Medical imaging moves to the cloud


Call it coincidence, or perhaps confirmation of a trend. HealthLeaders Media published a story about web-based PACS just as the massive, annual Radiological Society of North America expo got underway in Chicago.

Following up on a previous piece that focused on PACS strategies at two large health systems, HealthLeaders checked in with Alice Peck Day Memorial Hospital in Lebanon, N.H., to find out what a small, community hospital is doing in imaging informatics. Since 2007, that hospital has used a web-based system from Boston-based Amicas to tie together imaging from other hospitals that forward images to Day Memorial. The hosted strategy helps integrate disparate radiology information systems into a single PACS and ensure continuity in case of an outage or disaster situation.

Well, clearly Day Memorial was onto something. It took exactly half an hour in the sprawling McCormick Place exhibit hall to figure out a major theme of RSNA 2009: cloud radiology. Even with the high bandwidth and storage requirements of imaging, cloud computing was the hot topic at this year's RSNA. "It's inherently scaleable and very cost-effective," explained Nancy Koenig, president of Merge Fusion, the imaging division of Merge Healthcare, Milwaukee.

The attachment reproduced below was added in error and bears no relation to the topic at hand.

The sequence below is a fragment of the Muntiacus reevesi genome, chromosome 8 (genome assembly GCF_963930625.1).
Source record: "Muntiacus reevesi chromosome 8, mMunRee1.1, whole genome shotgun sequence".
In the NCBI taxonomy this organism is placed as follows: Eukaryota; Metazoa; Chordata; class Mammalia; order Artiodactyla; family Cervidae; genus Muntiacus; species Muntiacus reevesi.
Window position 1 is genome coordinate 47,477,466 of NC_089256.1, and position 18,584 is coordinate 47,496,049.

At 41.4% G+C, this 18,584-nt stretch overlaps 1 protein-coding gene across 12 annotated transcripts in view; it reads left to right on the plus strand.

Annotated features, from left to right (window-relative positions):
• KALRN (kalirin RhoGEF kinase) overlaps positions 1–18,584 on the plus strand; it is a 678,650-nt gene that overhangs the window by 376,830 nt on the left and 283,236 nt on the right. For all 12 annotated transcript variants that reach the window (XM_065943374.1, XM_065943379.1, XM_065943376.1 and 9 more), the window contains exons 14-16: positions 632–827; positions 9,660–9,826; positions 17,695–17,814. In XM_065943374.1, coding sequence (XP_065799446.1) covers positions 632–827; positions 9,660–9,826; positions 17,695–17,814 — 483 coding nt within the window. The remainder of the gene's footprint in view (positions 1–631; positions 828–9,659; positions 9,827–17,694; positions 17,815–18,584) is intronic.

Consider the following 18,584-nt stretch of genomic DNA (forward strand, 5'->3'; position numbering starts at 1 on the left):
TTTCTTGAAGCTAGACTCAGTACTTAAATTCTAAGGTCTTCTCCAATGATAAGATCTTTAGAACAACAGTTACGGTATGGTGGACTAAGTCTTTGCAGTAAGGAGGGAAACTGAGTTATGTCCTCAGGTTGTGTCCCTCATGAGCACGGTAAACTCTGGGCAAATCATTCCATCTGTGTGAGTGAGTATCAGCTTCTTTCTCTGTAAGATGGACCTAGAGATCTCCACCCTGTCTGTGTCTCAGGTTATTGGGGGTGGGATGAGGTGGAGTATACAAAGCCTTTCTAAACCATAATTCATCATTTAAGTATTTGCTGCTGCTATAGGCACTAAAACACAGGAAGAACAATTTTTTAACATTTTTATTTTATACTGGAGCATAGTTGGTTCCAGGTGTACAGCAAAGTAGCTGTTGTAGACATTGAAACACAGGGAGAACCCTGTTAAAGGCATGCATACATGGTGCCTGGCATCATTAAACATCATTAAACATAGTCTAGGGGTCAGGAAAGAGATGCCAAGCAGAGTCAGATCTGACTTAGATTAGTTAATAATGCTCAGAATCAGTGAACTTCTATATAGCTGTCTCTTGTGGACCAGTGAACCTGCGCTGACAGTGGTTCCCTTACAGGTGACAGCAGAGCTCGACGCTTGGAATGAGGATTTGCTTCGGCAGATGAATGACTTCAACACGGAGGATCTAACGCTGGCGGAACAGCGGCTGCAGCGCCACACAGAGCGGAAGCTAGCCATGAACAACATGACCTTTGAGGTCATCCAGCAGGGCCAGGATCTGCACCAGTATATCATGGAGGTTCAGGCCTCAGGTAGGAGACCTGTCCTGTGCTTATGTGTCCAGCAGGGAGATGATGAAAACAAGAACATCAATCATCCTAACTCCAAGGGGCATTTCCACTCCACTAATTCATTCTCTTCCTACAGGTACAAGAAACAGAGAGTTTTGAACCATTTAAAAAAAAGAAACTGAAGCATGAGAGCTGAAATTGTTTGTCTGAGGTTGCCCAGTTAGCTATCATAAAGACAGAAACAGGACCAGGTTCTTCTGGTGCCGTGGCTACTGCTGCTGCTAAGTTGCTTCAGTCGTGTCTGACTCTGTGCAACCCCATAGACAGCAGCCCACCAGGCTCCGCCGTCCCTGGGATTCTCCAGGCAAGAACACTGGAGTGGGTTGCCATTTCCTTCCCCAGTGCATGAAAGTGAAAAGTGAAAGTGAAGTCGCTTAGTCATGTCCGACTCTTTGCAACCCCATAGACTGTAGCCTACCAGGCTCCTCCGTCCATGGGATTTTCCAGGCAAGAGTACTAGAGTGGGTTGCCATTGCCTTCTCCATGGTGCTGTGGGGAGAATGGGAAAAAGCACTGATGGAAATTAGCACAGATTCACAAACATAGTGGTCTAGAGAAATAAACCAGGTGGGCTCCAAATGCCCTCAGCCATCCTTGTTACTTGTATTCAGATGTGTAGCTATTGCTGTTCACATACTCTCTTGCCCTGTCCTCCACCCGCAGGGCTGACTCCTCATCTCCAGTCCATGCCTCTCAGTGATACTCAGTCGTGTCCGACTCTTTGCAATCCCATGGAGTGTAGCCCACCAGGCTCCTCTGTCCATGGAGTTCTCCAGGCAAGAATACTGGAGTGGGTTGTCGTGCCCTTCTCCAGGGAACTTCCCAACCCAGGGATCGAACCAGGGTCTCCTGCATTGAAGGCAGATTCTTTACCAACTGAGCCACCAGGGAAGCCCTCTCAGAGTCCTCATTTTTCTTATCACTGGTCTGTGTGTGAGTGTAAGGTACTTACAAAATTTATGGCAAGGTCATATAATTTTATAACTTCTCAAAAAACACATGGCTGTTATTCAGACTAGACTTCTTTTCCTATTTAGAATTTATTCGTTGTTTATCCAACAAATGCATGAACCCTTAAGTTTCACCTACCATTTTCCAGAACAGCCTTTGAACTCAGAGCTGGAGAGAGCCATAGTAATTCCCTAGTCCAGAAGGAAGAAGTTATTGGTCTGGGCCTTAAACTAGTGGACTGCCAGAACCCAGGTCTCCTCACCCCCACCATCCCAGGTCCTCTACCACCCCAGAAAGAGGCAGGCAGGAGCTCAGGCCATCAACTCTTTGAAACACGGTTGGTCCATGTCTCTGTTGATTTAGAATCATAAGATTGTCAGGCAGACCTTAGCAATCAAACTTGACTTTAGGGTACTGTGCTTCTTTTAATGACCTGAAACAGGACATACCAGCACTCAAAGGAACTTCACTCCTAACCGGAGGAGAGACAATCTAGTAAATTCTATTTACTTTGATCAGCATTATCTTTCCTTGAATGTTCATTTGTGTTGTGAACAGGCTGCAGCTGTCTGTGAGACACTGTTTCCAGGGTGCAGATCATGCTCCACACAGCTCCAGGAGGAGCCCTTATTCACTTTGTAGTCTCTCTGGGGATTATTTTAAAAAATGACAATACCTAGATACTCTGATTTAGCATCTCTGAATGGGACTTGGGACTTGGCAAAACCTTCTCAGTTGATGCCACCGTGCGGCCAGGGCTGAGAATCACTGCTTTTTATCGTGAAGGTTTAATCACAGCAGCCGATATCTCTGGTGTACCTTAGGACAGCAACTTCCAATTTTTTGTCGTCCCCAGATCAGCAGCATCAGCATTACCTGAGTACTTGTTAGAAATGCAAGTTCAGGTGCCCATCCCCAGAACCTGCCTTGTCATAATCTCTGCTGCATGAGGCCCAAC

Indeed, Merge debuted its cloud-based RIS, PACS and disaster-recovery product at RSNA by announcing its first customer, Prestige Imaging of Dallas. Merge was not alone. An Irvine, Calif.-based vendor, Candelis, debuted its cloud offering (.pdf) last week, as did San Francisco-based Medweb, Health Data Management reports. Imaging Economics, a publication that follows the radiology business a whole lot more closely than any Fierce title, named cloud computing as one of the trends to watch at RSNA.

The whole healthcare IT industry is moving toward the software-as-a-service model, so I'm thinking cloud imaging is here to stay. - Neil

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